Once you finally decide it’s time to hire home care providers, you might be wondering what happens next. The experience can go so much easier if you and your senior talk about things beforehand and if you have a bit of a plan for how introductions should go. You may not get the exact picture perfect meeting you want, but a plan helps things go smoother than they would if you didn’t have a plan at all.
Talk to Your Senior Beforehand and Ease the Path
Setting expectations for your senior well before the new home care provider stops by the first time can be really helpful. Talk to your aging family member about why home care is a good idea, what she’ll get from this service, and anything that you know about the new caregiver. This gets your senior thinking about this new interaction beforehand and can make things easier.
Make Introductions between Your Senior and the New Caregiver
The first time your senior and her new home care provider meet will ideally be before your senior is left with her caregiver for the first time. This first meeting is a chance for them to each get to know each other and to hopefully explore common interests. It’s possible that this first meeting will go a lot easier than you expect.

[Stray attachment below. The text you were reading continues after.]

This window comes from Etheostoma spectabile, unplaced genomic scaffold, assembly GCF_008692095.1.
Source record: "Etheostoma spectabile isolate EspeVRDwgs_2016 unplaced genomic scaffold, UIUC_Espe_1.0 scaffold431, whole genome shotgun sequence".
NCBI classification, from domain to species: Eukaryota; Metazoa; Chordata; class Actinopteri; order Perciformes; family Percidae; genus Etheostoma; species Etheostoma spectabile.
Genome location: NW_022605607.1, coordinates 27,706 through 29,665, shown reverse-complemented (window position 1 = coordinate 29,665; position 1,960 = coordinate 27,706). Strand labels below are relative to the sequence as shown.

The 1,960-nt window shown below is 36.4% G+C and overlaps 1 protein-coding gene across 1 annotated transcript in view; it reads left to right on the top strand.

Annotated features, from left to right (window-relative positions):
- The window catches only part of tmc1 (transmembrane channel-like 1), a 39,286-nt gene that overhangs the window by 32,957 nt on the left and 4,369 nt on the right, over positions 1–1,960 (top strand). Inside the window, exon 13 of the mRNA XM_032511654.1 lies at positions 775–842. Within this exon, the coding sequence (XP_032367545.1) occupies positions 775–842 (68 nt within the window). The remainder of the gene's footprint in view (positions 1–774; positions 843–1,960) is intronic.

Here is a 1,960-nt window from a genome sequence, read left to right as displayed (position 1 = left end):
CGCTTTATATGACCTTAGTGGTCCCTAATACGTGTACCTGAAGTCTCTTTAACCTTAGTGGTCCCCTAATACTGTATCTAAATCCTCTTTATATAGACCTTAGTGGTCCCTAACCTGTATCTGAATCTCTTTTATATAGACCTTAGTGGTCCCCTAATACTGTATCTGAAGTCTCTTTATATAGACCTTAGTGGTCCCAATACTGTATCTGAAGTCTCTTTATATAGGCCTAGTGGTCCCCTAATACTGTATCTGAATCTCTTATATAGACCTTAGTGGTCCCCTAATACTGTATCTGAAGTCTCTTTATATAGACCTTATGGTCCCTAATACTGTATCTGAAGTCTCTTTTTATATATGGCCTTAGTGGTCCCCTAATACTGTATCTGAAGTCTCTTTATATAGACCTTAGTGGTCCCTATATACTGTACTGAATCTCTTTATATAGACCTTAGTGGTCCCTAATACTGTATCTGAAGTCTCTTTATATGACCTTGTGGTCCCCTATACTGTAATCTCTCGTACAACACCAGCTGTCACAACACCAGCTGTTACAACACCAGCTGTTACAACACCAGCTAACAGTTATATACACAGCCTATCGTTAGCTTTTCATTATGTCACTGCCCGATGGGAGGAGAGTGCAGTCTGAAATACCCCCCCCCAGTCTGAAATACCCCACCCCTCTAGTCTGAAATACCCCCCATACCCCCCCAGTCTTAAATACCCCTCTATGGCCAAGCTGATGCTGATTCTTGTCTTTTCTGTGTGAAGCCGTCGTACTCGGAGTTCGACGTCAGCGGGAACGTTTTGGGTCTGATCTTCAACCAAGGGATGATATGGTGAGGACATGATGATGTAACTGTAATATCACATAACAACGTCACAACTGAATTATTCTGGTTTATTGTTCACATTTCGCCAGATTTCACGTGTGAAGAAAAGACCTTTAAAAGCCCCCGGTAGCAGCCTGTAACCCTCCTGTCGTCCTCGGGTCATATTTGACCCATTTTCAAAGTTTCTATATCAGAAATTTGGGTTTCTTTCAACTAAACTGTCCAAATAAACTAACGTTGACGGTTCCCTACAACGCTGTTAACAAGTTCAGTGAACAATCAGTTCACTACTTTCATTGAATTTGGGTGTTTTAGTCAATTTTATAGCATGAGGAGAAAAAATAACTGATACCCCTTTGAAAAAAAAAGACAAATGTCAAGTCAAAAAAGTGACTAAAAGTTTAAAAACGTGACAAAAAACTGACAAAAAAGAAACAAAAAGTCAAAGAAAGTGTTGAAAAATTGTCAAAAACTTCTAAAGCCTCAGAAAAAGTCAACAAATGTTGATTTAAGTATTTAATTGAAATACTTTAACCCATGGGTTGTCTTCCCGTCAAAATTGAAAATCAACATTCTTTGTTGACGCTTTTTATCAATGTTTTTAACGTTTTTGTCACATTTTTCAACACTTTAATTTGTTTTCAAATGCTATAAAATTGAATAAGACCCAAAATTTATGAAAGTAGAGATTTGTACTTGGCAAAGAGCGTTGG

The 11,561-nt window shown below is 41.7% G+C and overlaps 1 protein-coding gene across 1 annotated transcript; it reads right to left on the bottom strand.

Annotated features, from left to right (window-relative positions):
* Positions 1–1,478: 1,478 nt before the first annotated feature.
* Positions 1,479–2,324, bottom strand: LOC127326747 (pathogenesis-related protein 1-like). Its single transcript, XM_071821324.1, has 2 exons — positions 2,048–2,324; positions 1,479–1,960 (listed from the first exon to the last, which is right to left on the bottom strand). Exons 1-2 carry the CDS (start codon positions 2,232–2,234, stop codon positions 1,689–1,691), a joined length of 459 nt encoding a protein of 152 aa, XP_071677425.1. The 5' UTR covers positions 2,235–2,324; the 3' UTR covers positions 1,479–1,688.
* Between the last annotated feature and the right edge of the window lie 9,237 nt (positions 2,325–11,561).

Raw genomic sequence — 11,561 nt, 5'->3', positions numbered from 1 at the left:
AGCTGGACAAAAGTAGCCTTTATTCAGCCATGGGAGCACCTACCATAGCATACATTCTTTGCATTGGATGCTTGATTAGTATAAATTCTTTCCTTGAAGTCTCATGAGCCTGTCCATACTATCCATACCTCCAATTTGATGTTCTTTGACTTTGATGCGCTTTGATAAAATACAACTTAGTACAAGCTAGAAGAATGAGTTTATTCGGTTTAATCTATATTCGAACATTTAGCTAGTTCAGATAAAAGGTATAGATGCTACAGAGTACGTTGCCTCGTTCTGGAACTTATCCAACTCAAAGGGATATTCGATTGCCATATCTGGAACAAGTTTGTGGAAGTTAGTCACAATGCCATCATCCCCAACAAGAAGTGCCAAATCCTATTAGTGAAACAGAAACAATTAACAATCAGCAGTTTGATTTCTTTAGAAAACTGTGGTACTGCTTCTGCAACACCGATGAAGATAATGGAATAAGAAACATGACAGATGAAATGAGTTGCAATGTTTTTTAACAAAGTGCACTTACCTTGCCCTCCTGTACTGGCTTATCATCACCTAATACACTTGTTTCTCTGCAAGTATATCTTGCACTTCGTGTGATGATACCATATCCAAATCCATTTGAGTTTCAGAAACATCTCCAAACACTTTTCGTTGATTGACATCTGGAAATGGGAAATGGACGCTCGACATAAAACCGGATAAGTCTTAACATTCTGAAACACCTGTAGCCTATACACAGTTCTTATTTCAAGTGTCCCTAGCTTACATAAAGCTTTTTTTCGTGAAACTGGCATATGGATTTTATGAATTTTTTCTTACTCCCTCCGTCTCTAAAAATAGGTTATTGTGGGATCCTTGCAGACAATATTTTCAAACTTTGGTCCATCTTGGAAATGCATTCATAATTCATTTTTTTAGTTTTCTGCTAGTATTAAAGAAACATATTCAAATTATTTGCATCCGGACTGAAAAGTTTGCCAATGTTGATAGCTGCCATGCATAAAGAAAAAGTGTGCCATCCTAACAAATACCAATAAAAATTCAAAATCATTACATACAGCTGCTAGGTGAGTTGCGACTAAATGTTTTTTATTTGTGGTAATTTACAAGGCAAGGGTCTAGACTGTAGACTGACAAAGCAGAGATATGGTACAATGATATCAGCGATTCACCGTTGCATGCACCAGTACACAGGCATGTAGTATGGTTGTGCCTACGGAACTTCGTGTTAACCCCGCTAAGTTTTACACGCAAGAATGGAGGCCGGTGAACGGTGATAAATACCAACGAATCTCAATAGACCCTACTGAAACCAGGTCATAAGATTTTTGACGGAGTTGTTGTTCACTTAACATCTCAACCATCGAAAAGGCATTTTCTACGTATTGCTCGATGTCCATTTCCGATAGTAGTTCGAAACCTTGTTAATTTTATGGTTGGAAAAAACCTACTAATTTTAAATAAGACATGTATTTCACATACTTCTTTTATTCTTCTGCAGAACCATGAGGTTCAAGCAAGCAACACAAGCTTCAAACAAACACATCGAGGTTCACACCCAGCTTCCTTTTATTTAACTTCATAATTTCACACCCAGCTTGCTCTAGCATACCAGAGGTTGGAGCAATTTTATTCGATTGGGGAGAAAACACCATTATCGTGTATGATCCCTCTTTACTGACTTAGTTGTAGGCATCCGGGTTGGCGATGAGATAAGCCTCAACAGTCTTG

Let the Home Care Provider Have Any Information that Could Help
The rules of your senior’s house are important for home care providers to know. Your elderly family member may have some very specific preferences, and it helps if her caregivers already know and understand these beforehand. There will still be a learning curve, but make sure you offer up any information you possibly can.
Check in with Everyone about How it’s Going
Once the home care provider has been working with your senior for a few days, check in. There may be some things you weren’t aware of regarding your senior’s situation and home care providers can be really helpful in sorting that information out. It’s also important to check in with your senior and get her take on how things are going.
Accepting help at first from home care providers can be really difficult for your elderly family member. She might even tell you that it’s impossible, but that’s not necessarily true. She just needs time and a proper introduction to ease the way a little bit.